The Westminster Dog Show is a "Bucket List" item for Debra Mattingly. A full-time swim and fitness center manager, she never expected to have dreams of gaiting a dog under bright lights in front of thousands of spectators, and possibly even millions of television viewers. But on the other end of her leash is a 27.5 pound French bulldog with a certain charisma, who keeps winning, and winning, and winning.
The Westminster Dog Show may be the pinnacle of all that's golden in the world of AKC registered champions. But Mattingly admits to stumbling upon it by accident. She and her husband owned two mixed breed dogs, but they wanted a Frenchie. They contacted breeders Robert Smith and Stephen Miller, Péché Mignon French Bulldogs, in Indiana.
Then a year old, the dog hadn't worked out at his first home. This was really nobody's fault, Mattingly explained.
"He was living with Labradors and ducks. Watson didn't want to run outside with Labradors and ducks. He just wanted to stay on the couch. So he was left alone a lot."This laid-back demeanor is not unusual for Frenchies, who are even described by the AKC site as "lap warmers." The breed has a long history with Westminster Kennel Club.
"The first specialty club was the French Bulldog Club of America, and Fanciers gave it a specialty show in the ballroom of the Waldorf-Astoria in New York City in 1898. (It was) the first specialty show to be held in such deluxe quarters, receiving serious press coverage, French bulldogs were thrust into vogue, reaching a peak in 1913 with an entry of 100 at the Westminster Kennel Club."Breeder Stephen Miller explains the Frenchie temperament:
"Frenchies see themselves as equals to us and sometimes superior. As "owners" we really become their servants. In the Frenchie world, their comfort is paramount. A dog bed is OK, the couch is better, the throw pillow on top of the couch is best."Mattingly said that being ethical breeders, Smith and Miller took charge of rehoming Watson. "They keep track of every single dog they've ever bred."
"Watson is a nice blend of American and European type taking the best of both worlds to make one incredible Frenchie. He possesses a stout build with heavy bone, massive head, beautiful square front, lovely topline, and exquisite movement. He has a wonderful laid-back personality and never meets a stranger."Since Watson already had his championship, the breeders encouraged Mattingly to try showing him. Mattingly said others had different opinions about that.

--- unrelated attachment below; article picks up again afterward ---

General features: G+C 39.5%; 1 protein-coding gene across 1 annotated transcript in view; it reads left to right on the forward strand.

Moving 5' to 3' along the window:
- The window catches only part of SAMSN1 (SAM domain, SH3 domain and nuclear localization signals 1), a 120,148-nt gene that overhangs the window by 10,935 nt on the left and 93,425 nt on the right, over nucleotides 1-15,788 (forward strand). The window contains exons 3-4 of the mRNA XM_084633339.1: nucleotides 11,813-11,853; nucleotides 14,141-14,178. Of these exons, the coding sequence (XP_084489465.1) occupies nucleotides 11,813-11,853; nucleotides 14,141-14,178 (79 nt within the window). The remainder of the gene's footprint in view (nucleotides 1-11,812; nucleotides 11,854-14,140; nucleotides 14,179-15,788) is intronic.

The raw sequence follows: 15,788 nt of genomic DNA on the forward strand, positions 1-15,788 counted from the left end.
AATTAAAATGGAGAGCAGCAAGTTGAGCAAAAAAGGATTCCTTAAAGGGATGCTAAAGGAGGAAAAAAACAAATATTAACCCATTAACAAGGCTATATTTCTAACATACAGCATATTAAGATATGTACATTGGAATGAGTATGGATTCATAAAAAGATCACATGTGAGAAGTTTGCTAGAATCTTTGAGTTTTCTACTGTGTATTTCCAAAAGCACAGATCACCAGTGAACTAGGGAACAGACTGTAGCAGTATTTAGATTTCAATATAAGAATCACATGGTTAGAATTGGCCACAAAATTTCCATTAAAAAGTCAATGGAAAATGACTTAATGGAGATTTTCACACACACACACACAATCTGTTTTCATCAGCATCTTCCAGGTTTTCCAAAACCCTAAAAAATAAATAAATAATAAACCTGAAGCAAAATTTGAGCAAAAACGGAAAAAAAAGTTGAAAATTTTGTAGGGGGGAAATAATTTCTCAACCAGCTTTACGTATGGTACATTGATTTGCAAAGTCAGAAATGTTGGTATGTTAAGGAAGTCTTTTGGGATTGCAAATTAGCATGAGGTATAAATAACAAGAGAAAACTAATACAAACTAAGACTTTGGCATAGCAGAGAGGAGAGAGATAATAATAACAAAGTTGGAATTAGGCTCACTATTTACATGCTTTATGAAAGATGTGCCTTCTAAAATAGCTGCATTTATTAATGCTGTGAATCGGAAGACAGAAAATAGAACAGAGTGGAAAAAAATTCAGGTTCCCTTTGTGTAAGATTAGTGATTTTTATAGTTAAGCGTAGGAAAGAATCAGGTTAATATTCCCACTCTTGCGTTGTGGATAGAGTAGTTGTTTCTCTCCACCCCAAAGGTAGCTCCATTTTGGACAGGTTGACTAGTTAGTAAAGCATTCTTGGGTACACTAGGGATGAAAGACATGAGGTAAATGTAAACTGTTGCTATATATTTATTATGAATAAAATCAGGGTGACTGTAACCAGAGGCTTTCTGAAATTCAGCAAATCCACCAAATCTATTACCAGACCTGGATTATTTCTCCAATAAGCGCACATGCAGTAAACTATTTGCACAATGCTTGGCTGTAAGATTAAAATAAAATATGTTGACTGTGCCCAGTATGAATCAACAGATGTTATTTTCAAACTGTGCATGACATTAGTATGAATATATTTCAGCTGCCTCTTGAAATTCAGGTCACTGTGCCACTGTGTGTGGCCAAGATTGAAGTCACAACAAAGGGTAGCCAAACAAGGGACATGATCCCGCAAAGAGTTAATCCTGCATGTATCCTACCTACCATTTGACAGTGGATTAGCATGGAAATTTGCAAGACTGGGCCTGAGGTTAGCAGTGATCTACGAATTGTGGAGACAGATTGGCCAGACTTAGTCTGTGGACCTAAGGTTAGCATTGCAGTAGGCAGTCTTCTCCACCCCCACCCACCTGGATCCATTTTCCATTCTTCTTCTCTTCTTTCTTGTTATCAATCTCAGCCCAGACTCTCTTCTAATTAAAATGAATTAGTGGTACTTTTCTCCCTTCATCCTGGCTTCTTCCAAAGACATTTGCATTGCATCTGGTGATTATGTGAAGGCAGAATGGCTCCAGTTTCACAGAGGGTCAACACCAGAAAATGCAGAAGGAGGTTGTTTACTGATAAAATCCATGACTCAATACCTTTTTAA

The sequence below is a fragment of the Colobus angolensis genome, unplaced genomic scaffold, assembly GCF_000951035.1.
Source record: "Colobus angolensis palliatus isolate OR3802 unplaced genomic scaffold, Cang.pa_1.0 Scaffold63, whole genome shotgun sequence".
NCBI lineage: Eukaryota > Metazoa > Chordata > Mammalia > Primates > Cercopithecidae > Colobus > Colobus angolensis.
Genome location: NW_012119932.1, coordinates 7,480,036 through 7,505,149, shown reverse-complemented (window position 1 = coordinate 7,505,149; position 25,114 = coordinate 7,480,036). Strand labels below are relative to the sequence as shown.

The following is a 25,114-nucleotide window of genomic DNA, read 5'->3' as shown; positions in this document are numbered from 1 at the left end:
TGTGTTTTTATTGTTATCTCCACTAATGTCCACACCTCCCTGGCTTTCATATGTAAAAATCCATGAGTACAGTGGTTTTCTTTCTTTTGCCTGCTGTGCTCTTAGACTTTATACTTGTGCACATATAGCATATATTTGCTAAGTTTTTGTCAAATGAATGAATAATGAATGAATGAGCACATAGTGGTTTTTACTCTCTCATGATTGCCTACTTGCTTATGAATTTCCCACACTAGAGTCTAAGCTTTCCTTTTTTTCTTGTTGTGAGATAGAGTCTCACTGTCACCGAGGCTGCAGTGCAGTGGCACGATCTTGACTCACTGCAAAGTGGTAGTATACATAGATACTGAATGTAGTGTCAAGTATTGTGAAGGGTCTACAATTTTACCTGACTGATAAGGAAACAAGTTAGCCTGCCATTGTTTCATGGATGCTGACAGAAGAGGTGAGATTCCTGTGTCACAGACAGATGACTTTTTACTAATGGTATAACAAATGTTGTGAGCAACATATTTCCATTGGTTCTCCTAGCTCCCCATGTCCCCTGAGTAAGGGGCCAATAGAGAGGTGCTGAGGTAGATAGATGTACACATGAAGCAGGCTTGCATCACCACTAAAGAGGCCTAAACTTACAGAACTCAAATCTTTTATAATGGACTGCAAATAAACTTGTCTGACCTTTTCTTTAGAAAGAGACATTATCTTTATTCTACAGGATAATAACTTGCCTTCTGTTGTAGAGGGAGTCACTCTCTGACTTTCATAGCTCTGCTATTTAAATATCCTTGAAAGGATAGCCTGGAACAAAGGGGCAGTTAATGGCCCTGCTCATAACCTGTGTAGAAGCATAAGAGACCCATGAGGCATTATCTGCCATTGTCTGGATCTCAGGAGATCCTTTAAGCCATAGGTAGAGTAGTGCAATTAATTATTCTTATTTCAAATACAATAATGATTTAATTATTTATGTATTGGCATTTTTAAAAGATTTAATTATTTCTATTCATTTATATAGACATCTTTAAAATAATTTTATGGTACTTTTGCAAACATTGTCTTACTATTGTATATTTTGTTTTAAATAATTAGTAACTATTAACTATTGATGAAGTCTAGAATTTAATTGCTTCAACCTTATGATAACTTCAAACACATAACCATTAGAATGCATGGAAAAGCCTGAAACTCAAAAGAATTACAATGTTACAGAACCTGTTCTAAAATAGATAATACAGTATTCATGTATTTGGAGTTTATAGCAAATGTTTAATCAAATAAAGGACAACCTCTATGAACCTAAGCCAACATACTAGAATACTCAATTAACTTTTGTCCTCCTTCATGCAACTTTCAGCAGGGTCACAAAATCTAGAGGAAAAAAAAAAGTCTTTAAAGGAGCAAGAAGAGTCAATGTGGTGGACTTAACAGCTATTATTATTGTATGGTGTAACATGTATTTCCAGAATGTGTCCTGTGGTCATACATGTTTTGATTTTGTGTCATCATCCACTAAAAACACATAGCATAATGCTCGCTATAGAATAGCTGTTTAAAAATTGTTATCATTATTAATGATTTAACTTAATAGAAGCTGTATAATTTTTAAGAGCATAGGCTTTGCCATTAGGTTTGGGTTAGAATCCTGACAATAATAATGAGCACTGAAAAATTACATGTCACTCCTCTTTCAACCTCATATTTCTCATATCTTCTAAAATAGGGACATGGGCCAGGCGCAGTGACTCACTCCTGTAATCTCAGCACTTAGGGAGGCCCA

"People said, 'Well, you can't just show a dog. There's a certain way you're supposed to do it.' And I thought, 'Well, I'm just gonna do it anyway!'"That was the beginning of a long road with all-consuming weekends, road trips, hotel stays, and then back to work on Monday mornings.
"If I knew then what I know now, I wouldn't try it."She said at first her goal was to be in the country's top twenty best French bulldogs. She had no idea how to show a dog, but she and Watson went for it.
"We just went out there and watched what everybody else was doing and we just copied them."It paid off. Watson is ranked No. 1 in the national owner-handler category. Among all French bulldogs, he ranked No. 8 for 2015. His breeders explain that this success was despite having a late start.
"He didn't start his show career until over a year old but quickly finished his Championship title in 3 weekends, including some really big wins, and then got his Grand Championship title in short order with several Best of Breed wins."
"I find it very interesting and endearing how folks who get puppies from me make changes to their lives to better suit the dog. They plan vacations to places that are dog friendly, they anguish over finding toys their dog will like, they worry that their Frenchie gets mad at them. I have one puppy owner that swears their dog turns it back on them and Ignores them when she gets angry."Mattingly said that once she realized her goal of Top Twenty was surpassed, she decided to just keep going.
"I was trying to slow down, but he just keeps winning, so it's hard."She decided to next shoot for what she calls, "The Kentucky Derby of Dog Shows": Westminster.
"You may have noticed that I'm a little bit goal oriented."The French bulldog falls into the Nonsporting group. In order to compete in the group, Watson will need to defeat all the other French bulldogs in the breed ring. He will compete in the breed competition on Monday, February 15. Mattingly said that from this point, it's all gravy.
"We're happy just to be included."
Watson, French bulldog from Elizabethtown, to complete in Westminster Dog Show: https://t.co/K4DptrX9Ql#wave3newspic.twitter.com/MEm35AjnDbThen again, Watson may have other ideas.
— wave3news (@wave3news) February 2, 2016
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